The Chicago Telephone Company's suburban exchanges were not one whit behind the city of Chicago, and all of them were swamped with traffic. Their operators showed the same spirit of loyalty as those in Chicago.
Throughout the country, the same conditions prevailed. For hours the flying fingers kept time to the blaze of white lights across the great switchboards.
Indianapolis celebrated on 7 November, but it was merely a warming up for the big event on 11 November. At all the Bell exchanges in the city, the operators came early or off duty simply because they knew their supervisors would need them.
In Columbus, Ohio, a happy party of Bell employees rigged a giant twelve-inch gong on one of the company trucks' fenders. It adorned with flags, a bevy of pretty girls made the circuit of the crowd, the constantly ringing gong loudly proclaiming their approach.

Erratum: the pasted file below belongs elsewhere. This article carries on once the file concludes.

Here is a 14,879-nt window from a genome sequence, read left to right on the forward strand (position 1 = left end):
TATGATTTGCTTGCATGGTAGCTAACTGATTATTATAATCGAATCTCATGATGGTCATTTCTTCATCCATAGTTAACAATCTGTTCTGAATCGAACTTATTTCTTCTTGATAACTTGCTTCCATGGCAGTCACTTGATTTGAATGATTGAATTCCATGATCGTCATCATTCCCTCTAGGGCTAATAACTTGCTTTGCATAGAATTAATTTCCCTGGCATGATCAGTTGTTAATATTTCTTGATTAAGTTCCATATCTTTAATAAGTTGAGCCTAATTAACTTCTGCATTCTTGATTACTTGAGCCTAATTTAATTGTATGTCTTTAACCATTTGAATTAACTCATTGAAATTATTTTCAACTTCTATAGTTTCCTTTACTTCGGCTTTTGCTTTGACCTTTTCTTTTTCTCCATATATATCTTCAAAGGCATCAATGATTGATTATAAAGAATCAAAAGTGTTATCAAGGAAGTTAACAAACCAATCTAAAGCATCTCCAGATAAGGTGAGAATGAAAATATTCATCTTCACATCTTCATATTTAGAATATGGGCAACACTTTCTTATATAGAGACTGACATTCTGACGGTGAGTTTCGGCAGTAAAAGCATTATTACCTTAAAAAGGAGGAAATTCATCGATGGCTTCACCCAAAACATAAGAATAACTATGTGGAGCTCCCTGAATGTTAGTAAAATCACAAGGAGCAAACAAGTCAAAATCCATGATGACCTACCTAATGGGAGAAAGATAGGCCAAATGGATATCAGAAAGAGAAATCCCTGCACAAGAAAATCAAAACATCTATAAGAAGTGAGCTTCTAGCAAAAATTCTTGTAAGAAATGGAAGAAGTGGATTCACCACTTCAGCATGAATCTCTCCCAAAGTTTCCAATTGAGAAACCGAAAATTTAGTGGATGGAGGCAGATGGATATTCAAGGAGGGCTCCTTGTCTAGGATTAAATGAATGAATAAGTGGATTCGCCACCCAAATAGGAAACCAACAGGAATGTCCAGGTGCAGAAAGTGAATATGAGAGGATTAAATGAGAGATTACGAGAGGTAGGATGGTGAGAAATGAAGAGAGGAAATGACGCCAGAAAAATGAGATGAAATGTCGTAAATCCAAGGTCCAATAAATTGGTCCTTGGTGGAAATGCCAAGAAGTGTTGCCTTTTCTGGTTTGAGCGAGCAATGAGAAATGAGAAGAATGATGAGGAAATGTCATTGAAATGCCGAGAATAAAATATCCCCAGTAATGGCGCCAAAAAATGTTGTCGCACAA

The same peace celebration reports came from Detroit and the rest of the Michigan State Telephone Company's territory. It is unnecessary to give details as Bell's operating forces are animated by the same spirit everywhere.
While other people had a good time, the telephone traffic forces were working the hardest. Traffic broke records, and at many places throughout the whole state, there was general rejoicing.
The Milwaukee Daily Sentinel says that the busiest place in Milwaukee when the great peace news came was the Broadway office of the Wisconsin Telephone Company, and it was the same way all over the state.